Boiler pressure loss is the most common reason our customers contact us when seeing a loss of pressure in the boiler, but it is in fact, a loss across the whole heating system. Diagnosis can be simple, and often the repairs are low cost and do not require digging up your property. The most common issue is the pressure relief valve, followed by the main heat exchanger, drain cock, pressure vessel and finally the secondary heat exchanger in a combi boiler. All of these can cause a loss of pressure in the boiler before it is an issue on the heating system pipework under the floor.
What is a pressure relief valve, and how can it fail?
Often called a PRV, think of the pressure relief valve as a fuse to protect the heating system, a bit like a pressure cooker has (showing my age there!). If the pressure builds too high in the system, then it will open and release the excess pressure and then should close. It is basically a spring with a rubber washer on the end; when the pressure can push the spring, it opens until the spring can push back enough.
The PRV or pressure relief valve should ‘fail’ at 3 BAR.
However, the BAR is not a measurement we use very much in the UK, so it equates to over 43psi, and that is more than you put in most car tyres. If you blow into a balloon, that is less than 1 BAR, and they pop with quite a bang. The pressure valve gets old and fails by the spring getting weak, or the rubber washer deteriorates until it starts to leak past.
It only takes a couple of pints of water lost, to the drop the pressure in the heating system significantly.
What can cause the boiler to have too much pressure?
Simply overfilling after bleeding radiators is common, topping up the pressure too high will then cause the PRV to open, it is common to add to a cold system and then when it expands (hot water expands by about 4%) there is little space for it to go. The pressure valve opens to protect the system as it should.
This should be taken care of by the pressure vessel, but it can only do so much!
Diagnosing a faulty expansion vessel?
This is normally a red metal vessel either inside the boiler or external, they are often called pressure expansion tanks, but this is from old gravity systems with an open tank in the loft.
The pressure vessel acts as a shock absorber to moderate the changes in pressure as the water is heated and expands by about 4%. Therefore, on a heating system with 100 litres, the room is needed to accommodate 4 litres of extra volume. The pressure vessel is not just an empty tank, inside it has a balloon with a car tyre valve on the top. This is normally filled to 1.5 BAR with air on an open system, and as the water expands, this balloon is squeezed.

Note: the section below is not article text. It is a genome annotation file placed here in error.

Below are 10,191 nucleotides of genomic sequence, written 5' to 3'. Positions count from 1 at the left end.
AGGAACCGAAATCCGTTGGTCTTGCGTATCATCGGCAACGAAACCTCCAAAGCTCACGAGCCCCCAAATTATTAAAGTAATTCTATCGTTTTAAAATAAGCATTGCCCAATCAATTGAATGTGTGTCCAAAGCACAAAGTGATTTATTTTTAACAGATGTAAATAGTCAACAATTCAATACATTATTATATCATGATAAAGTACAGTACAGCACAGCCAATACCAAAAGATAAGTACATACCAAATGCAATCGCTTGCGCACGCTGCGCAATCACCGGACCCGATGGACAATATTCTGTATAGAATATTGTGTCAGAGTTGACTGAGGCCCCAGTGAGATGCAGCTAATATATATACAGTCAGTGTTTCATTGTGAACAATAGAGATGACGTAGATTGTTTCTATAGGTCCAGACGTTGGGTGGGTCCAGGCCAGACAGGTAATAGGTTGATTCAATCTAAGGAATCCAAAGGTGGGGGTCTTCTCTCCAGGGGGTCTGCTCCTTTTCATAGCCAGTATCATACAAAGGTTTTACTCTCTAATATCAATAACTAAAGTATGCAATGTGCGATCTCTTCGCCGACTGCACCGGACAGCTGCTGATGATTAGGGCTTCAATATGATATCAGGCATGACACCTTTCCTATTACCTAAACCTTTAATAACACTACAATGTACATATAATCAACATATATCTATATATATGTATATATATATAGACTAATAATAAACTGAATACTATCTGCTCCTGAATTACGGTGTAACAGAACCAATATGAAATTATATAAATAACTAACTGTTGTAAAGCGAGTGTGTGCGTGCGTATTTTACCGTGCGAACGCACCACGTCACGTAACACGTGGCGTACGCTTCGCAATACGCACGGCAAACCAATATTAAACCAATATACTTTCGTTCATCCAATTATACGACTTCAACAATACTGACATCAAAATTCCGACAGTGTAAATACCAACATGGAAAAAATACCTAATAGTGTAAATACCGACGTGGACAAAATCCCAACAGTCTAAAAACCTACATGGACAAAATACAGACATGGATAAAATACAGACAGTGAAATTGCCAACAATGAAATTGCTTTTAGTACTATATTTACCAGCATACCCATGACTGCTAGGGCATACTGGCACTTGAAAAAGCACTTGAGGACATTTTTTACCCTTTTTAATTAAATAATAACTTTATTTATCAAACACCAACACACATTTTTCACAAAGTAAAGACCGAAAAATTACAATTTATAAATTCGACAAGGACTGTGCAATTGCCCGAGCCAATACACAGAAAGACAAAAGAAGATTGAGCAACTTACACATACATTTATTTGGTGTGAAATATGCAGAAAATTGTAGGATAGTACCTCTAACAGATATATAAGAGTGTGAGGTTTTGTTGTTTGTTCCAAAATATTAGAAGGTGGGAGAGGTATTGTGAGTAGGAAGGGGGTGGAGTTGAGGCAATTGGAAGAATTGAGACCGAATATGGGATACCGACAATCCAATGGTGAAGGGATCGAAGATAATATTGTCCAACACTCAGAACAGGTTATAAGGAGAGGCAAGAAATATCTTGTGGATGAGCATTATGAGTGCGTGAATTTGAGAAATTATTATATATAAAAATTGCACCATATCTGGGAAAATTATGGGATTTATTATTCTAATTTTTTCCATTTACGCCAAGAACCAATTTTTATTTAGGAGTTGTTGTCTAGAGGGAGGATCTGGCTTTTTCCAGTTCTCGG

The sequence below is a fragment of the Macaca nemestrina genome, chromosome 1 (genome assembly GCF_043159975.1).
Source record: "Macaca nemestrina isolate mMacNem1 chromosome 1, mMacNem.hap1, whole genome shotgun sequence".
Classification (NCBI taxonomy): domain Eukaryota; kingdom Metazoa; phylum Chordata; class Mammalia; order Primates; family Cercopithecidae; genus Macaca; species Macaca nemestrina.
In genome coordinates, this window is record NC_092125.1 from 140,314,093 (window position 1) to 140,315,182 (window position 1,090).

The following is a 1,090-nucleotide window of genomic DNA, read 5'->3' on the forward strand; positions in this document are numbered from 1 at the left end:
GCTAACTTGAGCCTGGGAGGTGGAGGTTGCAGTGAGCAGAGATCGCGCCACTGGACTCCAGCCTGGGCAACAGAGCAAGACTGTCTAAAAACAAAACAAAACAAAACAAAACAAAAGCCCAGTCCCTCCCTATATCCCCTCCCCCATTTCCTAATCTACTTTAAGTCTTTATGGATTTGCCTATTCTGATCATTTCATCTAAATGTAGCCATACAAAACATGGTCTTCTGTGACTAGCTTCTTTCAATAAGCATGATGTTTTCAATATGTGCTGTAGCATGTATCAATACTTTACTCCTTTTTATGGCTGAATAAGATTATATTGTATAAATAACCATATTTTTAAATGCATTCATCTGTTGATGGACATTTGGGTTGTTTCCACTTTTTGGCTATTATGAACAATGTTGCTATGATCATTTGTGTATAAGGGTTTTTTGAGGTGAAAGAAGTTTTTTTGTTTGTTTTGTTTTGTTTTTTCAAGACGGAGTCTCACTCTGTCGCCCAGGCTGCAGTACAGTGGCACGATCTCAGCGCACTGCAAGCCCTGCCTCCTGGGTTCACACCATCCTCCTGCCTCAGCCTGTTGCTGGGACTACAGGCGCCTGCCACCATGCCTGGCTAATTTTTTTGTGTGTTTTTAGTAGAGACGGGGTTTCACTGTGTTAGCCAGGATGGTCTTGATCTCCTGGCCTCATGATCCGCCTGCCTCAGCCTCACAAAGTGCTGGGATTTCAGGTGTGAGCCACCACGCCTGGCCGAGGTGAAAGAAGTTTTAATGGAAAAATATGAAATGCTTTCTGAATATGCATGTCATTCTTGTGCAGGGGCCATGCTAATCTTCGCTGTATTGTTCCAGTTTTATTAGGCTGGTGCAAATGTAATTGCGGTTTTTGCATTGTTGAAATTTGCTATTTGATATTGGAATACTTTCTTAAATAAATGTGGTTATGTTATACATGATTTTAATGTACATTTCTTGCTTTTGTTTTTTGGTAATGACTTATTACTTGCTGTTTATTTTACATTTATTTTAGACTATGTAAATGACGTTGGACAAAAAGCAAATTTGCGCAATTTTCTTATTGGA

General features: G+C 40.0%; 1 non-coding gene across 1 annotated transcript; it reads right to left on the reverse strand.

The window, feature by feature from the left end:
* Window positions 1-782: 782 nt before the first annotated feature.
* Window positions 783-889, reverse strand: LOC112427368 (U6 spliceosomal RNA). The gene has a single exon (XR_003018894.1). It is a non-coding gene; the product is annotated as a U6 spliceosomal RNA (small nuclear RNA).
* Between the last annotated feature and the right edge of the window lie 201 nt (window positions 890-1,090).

Unless you can see water leaking the issue is not normally that the vessel is leaking water, it is that the air has gone from the balloon inside, either leaked out or has failed and is now full of water. At this point, the water expands with nowhere to go and this, in turn, triggers the PRV or pressure relief valve.
To quickly check the state of the vessel, you can remove the valve dust cap and press the valve, if it hisses then there is air. A check made if there is enough by looking for the manufacturer’s label and opening the wet system at a drain cock to allow expansion to 1.5 bar internally.
If water escapes than the balloon has failed and the entire vessel will need replacing.
Main Heat exchanger fault diagnosis:
Fairly common and often the cause of arguments with the boiler manufacturer or service contract provided after our visit. Effectively the ‘engine’ of the boiler has failed and this normally the most difficult and expensive item to replace. Knowing how a modern ‘condensing’ boiler works is important to understand the diagnosis of a failed heat exchanger.
Starting with the flue outside, it is normally a tube with a smaller tube inside; fresh air is drawn in from the outer one, and the hot exhaust is in the centre. This seals the boiler from the room it is in but causes significant condensation inside the boiler. This is carried harmlessly away to a waste pipe in the boiler via a ‘U’ bend like under any sink to stop fumes escaping, and this is called the ‘condensation trap’.
Modern heat exchangers are stainless or an alloy, therefore they don’t rust. However, if the condensation trap has rust particles in it or brown stains, we know there is an issue as water from inside the heating system with steel radiators that DO rust.
We refer to this as being ‘tea-stained’ it often literally looks like a dirty teacup, but be aware that grey particles are normal with a clear plastic trap.
We are also often able to confirm the diagnosis of a failed heat exchanger by finding the trace agent gas we added to the radiators coming out the flue.
Secondary Heat exchanger failure:
This is rare as they are only in combi boilers, and the loss is normally very rapid.
The main heat exchanger converts hot gas into hot water in an air/water exchange. In a combi boiler, it is a water/water exchange as the gas heated water passes across a coil while the cold water heading to a hot tap is exposed to the maximum surface area.
When these fail the radiator heating system water comes out the hot tap, often a bit discoloured with an immediate drop in pressure and a horrible taste.
Drain cock failure:
Every system needs a method of removing the water and drain it for maintenance or makes changes to the system. Ideally, these are placed outside to make it a simple and clean process, and they are a very simple rubber washer on a screw to seal and can fail and drip the pressure away un-noticed.